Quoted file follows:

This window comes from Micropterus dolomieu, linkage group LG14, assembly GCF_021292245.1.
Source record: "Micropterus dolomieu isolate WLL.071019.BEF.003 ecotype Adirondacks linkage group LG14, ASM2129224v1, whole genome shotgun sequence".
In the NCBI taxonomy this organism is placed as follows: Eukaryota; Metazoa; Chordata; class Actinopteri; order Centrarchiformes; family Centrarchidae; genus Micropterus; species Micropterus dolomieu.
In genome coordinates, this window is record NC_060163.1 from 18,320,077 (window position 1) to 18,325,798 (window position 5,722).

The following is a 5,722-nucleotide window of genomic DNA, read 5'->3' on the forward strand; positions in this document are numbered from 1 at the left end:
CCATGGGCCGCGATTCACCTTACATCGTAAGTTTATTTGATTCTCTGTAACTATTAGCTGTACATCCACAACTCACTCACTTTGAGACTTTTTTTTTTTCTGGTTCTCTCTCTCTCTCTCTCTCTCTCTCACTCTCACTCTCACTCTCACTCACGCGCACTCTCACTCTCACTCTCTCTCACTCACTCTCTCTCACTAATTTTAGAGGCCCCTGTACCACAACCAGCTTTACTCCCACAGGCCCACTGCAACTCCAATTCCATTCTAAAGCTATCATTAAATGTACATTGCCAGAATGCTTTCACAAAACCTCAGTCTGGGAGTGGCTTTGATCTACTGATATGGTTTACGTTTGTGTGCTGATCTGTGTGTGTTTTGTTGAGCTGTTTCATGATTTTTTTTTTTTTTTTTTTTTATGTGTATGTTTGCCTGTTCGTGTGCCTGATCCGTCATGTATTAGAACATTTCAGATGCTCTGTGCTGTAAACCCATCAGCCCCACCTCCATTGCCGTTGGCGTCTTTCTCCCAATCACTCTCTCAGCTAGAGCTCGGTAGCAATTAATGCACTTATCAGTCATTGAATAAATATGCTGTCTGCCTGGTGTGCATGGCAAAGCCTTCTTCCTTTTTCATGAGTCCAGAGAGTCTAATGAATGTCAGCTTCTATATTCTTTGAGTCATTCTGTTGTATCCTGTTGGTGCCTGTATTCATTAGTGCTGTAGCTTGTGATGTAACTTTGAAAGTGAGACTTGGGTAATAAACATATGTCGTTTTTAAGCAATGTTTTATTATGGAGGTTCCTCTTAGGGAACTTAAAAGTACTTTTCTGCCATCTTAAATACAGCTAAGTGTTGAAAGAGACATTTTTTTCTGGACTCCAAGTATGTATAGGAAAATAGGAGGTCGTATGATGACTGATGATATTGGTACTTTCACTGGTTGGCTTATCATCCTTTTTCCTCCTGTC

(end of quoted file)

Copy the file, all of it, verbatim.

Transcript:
This window comes from Micropterus dolomieu, linkage group LG14, assembly GCF_021292245.1.
Source record: "Micropterus dolomieu isolate WLL.071019.BEF.003 ecotype Adirondacks linkage group LG14, ASM2129224v1, whole genome shotgun sequence".
In the NCBI taxonomy this organism is placed as follows: Eukaryota; Metazoa; Chordata; class Actinopteri; order Centrarchiformes; family Centrarchidae; genus Micropterus; species Micropterus dolomieu.
In genome coordinates, this window is record NC_060163.1 from 18,320,077 (window position 1) to 18,325,798 (window position 5,722).

The following is a 5,722-nucleotide window of genomic DNA, read 5'->3' on the forward strand; positions in this document are numbered from 1 at the left end:
CCATGGGCCGCGATTCACCTTACATCGTAAGTTTATTTGATTCTCTGTAACTATTAGCTGTACATCCACAACTCACTCACTTTGAGACTTTTTTTTTTTCTGGTTCTCTCTCTCTCTCTCTCTCTCTCTCACTCTCACTCTCACTCTCACTCACGCGCACTCTCACTCTCACTCTCTCTCACTCACTCTCTCTCACTAATTTTAGAGGCCCCTGTACCACAACCAGCTTTACTCCCACAGGCCCACTGCAACTCCAATTCCATTCTAAAGCTATCATTAAATGTACATTGCCAGAATGCTTTCACAAAACCTCAGTCTGGGAGTGGCTTTGATCTACTGATATGGTTTACGTTTGTGTGCTGATCTGTGTGTGTTTTGTTGAGCTGTTTCATGATTTTTTTTTTTTTTTTTTTTTATGTGTATGTTTGCCTGTTCGTGTGCCTGATCCGTCATGTATTAGAACATTTCAGATGCTCTGTGCTGTAAACCCATCAGCCCCACCTCCATTGCCGTTGGCGTCTTTCTCCCAATCACTCTCTCAGCTAGAGCTCGGTAGCAATTAATGCACTTATCAGTCATTGAATAAATATGCTGTCTGCCTGGTGTGCATGGCAAAGCCTTCTTCCTTTTTCATGAGTCCAGAGAGTCTAATGAATGTCAGCTTCTATATTCTTTGAGTCATTCTGTTGTATCCTGTTGGTGCCTGTATTCATTAGTGCTGTAGCTTGTGATGTAACTTTGAAAGTGAGACTTGGGTAATAAACATATGTCGTTTTTAAGCAATGTTTTATTATGGAGGTTCCTCTTAGGGAACTTAAAAGTACTTTTCTGCCATCTTAAATACAGCTAAGTGTTGAAAGAGACATTTTTTTCTGGACTCCAAGTATGTATAGGAAAATAGGAGGTCGTATGATGACTGATGATATTGGTACTTTCACTGGTTGGCTTATCATCCTTTTTCCTCCTGTC